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Brolin’s Mannix is the most-developed character in this movie and the only one with a real arc. Thankfully Brolin was good in the role and made me care for his plight, but the rest of the ensemble cast filled with the ‘who’s who of current Hollywood establishment’ wasn’t given much to do. I feel like the fun moments peppered throughout just didn’t quite gel as a cohesive film. Many characters came and went without leaving any mark, and SO many actors were underutilized, even Tilda Swinton who played a dual role. Jonah Hill is basically in a blink-and-you-missed-him role, he’s only on screen as much as he was in the trailer. Those who love Channing Tatum‘s dancing will be pleased with him here, but the musical numbers here don’t make much of an impression to me. Now, the Coens’ regular Frances McDormand‘s part is basically a cameo, but it’s certainly one of the most memorable scenes.

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In the end the film seems too random and frivolous, and despite those hilarious moments, ultimately it’s a rather forgettable affair . Now, I wouldn’t say it’s a big disappointment as I’m actually not a huge Coens fan if I’m honest. I actually think this could be one of their most accessible films, and the light tone made it pretty enjoyable, it just lacks the gravitas one expect from the talents involved. The ending also felt anticlimactic to me, and the emotional connection is lacking overall. On a technical level, the film is gorgeous thanks to Roger Deakins’ masterful craft, and the retro costumes are nice to look at. If you’re a big Coens fan, this one is still well worth a rent, just don’t expect this to be another one of their classic hits.

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So, have you seen either one of these films? Well, what did YOU think?

Trailers Spotlight: Hail, Caesar! + Pride and Prejudice and Zombies

Hey, so maybe February isn’t a dead movie month after all. Here are two movies coming out on February 5 that I’m actually looking forward to seeing!

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Sometimes a trailer came along and you’ve instantly become obsessed with it though you haven’t even heard of it before. Hail, Caesar! is such a movie and I’ve seen it three times since this morning. Glad to see the Coens working on their own movie after a couple of years absence (though they wrote Unbroken last year and also on the TV show FARGO, so they’re still keeping busy).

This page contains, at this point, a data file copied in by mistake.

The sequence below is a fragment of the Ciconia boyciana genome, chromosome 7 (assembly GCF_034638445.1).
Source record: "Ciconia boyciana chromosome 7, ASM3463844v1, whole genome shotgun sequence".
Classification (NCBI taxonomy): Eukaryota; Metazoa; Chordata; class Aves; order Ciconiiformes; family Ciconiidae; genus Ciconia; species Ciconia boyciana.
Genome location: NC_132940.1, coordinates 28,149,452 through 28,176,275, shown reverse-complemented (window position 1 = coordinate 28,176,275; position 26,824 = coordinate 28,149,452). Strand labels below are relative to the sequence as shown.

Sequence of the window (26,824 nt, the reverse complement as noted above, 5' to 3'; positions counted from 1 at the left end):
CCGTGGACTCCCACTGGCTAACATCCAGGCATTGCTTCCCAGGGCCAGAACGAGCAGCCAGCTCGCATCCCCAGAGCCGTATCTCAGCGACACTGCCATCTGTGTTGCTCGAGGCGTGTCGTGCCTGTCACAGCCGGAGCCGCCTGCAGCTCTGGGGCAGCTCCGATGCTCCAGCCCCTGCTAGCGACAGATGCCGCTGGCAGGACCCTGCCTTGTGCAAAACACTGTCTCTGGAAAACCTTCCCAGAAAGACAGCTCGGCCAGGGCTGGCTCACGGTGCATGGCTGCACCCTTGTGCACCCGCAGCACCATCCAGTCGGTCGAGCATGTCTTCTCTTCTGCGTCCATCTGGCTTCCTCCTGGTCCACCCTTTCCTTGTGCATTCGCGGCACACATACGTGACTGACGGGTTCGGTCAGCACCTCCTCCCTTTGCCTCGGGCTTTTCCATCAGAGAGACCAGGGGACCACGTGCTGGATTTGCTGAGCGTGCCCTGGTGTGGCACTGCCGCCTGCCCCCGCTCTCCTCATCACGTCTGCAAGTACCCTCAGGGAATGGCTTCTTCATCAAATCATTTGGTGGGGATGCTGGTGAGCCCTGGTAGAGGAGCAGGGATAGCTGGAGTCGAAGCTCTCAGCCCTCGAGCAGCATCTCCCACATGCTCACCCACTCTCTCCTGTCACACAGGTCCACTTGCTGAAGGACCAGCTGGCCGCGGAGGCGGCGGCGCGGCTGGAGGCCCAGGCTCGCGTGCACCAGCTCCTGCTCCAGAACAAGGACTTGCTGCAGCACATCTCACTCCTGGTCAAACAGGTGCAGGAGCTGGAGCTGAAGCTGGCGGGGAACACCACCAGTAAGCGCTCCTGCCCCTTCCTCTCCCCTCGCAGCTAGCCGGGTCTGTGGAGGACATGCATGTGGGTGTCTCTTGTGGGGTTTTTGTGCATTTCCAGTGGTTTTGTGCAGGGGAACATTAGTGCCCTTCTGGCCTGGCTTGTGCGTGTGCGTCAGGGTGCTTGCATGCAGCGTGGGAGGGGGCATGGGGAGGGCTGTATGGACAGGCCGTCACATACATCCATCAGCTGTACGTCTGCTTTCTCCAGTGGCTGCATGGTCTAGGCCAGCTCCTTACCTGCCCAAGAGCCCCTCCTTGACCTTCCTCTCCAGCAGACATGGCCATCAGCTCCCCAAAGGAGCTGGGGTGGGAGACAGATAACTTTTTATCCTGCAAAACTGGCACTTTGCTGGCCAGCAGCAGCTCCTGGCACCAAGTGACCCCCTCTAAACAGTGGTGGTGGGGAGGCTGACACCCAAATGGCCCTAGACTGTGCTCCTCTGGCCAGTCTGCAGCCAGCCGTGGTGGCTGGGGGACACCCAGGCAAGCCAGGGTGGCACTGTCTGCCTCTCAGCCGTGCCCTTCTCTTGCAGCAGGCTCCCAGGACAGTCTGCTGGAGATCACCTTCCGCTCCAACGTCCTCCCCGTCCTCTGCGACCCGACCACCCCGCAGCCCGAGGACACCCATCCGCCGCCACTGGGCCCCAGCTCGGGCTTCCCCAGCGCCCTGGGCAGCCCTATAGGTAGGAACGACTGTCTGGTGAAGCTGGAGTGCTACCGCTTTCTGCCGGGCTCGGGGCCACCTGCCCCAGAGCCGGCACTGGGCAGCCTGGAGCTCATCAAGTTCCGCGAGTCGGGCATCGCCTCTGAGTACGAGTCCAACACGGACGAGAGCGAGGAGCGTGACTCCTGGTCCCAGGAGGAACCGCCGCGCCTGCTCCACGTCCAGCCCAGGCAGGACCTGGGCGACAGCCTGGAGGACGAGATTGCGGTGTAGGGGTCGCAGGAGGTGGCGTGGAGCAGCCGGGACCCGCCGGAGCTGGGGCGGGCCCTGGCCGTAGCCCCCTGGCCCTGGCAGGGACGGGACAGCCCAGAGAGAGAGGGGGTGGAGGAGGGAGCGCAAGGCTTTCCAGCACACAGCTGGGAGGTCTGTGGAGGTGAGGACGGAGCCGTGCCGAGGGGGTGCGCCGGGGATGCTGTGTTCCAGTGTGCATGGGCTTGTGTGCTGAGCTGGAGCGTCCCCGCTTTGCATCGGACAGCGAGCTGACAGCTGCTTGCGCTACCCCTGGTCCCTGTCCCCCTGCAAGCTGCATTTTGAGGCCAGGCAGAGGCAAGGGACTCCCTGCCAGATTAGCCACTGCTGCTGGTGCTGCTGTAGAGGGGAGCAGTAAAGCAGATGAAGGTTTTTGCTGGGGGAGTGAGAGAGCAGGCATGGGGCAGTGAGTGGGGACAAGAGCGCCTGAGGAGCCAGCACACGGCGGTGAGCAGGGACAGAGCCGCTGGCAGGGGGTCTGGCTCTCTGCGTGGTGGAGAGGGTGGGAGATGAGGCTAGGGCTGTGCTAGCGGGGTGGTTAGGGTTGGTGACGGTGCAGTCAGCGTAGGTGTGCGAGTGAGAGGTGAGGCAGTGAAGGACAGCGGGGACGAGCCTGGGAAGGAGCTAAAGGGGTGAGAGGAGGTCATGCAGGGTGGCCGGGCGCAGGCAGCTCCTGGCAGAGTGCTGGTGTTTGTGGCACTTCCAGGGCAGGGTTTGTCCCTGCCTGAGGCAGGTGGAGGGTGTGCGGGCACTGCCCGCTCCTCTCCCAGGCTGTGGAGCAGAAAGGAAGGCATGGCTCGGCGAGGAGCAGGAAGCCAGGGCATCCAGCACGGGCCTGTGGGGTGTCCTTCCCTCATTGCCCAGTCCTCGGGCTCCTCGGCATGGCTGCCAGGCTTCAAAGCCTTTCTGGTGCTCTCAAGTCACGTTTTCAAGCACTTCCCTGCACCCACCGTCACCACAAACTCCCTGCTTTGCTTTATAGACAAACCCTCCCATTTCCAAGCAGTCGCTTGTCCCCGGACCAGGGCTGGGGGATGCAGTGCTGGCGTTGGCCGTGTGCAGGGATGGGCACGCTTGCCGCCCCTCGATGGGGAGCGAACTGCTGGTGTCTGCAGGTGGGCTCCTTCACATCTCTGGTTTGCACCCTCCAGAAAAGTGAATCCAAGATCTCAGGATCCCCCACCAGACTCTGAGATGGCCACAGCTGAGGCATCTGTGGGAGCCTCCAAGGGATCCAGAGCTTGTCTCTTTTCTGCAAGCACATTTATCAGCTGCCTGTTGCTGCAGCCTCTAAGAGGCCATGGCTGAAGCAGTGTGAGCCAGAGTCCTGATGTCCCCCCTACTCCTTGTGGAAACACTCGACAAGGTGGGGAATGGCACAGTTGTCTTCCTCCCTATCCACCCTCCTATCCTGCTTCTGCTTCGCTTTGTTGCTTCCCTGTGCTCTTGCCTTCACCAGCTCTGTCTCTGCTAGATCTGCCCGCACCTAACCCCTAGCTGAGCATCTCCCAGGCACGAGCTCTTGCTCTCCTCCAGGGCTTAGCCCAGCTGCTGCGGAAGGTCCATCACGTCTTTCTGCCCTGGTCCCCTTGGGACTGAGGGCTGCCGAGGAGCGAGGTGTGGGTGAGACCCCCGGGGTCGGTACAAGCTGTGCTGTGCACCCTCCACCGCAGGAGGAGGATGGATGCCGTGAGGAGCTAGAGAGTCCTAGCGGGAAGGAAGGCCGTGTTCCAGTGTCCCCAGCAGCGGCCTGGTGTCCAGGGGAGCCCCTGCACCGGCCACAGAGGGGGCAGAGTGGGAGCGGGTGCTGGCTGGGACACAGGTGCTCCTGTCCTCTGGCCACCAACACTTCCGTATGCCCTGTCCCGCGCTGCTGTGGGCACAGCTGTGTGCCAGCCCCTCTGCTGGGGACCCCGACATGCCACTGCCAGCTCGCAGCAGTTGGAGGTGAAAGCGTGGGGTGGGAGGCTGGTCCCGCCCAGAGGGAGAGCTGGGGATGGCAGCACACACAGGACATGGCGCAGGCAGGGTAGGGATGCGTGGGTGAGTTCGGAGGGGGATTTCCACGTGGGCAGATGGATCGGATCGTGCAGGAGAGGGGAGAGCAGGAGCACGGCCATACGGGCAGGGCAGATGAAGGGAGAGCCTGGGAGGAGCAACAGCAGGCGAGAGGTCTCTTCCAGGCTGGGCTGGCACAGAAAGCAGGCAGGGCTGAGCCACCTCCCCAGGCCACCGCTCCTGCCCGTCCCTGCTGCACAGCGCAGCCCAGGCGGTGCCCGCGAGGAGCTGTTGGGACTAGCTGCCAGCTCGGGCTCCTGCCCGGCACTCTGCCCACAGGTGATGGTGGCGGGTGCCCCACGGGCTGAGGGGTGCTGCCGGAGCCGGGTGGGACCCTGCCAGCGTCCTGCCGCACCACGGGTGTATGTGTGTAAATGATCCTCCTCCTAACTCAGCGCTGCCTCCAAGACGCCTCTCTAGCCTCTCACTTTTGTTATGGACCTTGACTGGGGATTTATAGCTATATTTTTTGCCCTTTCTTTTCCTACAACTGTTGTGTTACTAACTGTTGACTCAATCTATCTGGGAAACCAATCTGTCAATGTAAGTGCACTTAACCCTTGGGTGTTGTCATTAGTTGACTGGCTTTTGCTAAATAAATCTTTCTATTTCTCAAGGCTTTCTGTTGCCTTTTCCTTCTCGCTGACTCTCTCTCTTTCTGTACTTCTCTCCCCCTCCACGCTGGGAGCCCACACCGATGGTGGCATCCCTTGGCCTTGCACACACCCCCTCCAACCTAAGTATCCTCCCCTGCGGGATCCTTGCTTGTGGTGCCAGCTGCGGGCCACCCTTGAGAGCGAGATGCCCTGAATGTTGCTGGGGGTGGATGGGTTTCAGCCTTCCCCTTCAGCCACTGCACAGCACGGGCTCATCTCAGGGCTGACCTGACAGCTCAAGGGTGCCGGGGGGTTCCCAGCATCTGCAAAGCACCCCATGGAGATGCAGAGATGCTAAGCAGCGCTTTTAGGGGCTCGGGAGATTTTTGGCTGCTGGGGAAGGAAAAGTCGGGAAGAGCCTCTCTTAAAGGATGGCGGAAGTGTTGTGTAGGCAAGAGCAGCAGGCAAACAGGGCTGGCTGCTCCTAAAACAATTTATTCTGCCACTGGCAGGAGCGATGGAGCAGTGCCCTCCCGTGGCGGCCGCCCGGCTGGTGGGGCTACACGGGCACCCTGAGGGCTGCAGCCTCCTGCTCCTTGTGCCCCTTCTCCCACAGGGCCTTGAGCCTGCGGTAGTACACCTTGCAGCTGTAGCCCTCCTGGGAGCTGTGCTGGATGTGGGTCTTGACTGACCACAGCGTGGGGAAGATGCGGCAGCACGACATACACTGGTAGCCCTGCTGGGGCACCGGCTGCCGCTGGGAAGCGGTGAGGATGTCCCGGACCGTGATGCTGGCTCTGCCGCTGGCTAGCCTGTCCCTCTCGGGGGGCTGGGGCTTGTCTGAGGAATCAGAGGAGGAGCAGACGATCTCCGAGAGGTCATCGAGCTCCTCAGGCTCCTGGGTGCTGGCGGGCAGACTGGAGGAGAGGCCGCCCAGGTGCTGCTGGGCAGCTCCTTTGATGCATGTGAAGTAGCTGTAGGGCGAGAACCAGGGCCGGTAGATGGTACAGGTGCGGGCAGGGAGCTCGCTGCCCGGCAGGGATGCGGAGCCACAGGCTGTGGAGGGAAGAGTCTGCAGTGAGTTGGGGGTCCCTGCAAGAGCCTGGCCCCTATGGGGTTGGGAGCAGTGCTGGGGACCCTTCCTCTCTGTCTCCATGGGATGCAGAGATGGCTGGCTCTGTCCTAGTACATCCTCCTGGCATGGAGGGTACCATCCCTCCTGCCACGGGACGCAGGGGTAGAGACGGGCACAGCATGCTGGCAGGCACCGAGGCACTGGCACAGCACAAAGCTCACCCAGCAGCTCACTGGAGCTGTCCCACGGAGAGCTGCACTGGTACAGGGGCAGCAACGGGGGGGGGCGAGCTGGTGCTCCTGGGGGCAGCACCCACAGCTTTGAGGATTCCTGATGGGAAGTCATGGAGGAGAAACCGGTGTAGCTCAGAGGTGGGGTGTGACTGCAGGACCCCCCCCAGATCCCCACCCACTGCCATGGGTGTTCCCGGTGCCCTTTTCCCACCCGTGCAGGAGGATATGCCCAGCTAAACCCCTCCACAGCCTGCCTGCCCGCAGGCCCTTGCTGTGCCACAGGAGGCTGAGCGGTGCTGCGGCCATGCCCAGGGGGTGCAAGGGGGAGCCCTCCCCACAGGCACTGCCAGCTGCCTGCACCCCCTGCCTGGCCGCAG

I have to say that I LOVE the Coens’ dark comedies and this definitely has their quirky and wacky brand of humor all over it.

A Hollywood fixer in the 1950s works to keep the studio’s stars in line.



The star-studded cast is appropriately-filled with today’s movie stars, perfect for a satire about Hollywood golden age: George Clooney, Scarlett Johansson, Ralph Fiennes, Josh Brolin, Tilda Swinton, Channing Tatum, Jonah Hill and the Coens’ perennial favorite Frances McDormand. This marks McDormand’s eighth collaboration with her husband Joel Coen and brother-in-law Ethan. It’s got a lot of actors reunions too: Fiennes & Swinton were in Grand Budapest Hotel & A Bigger Splash and of course Tatum & Hill in the Jump Street movies.

Clooney seems to be channeling/spoofing Richard Burton? That part when he can’t remember his lines is just hilarious, love Clooney in comedies and even Josh Brolin looks like a hoot here. I always love seeing serious actors in comedic roles, so I’m thrilled to see Fiennes doing more of that lately.


Pride and Prejudice and Zombies

Now, this one I’ve been anticipating in a while and though it may not be a great flick, it sure looks like fun. You already know I’m a big fan of period dramas, and so the bizarre twist of combining Jane Austen’s classic with zombies is just impossible to resist!

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Lily James seems ready for some knife action bad-assery here. “Have courage and be kind” is her motto as Cinderella, well she seems to abide by the first part, but I don’t think even her gentle mother would advise her to be kind to flesh-eating zombies!!


I’m one of the few people who enjoyed the preposterous silliness of previous Seth Grahame-Smith’s adaptation Abraham Lincoln Vampire Hunter so I think I’d enjoy this one, too. Lena Headey is listed in the cast, but no character name is mentioned on IMDb but I have a feeling she’ll play Lady Catherine de Bourgh, Mr. Darcy’s super bitchy aunt and that’d be perfect casting. I’m also looking forward to seeing Jack Huston as the dastardly Wickham.

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Thoughts? Are you excited for either one of these movies?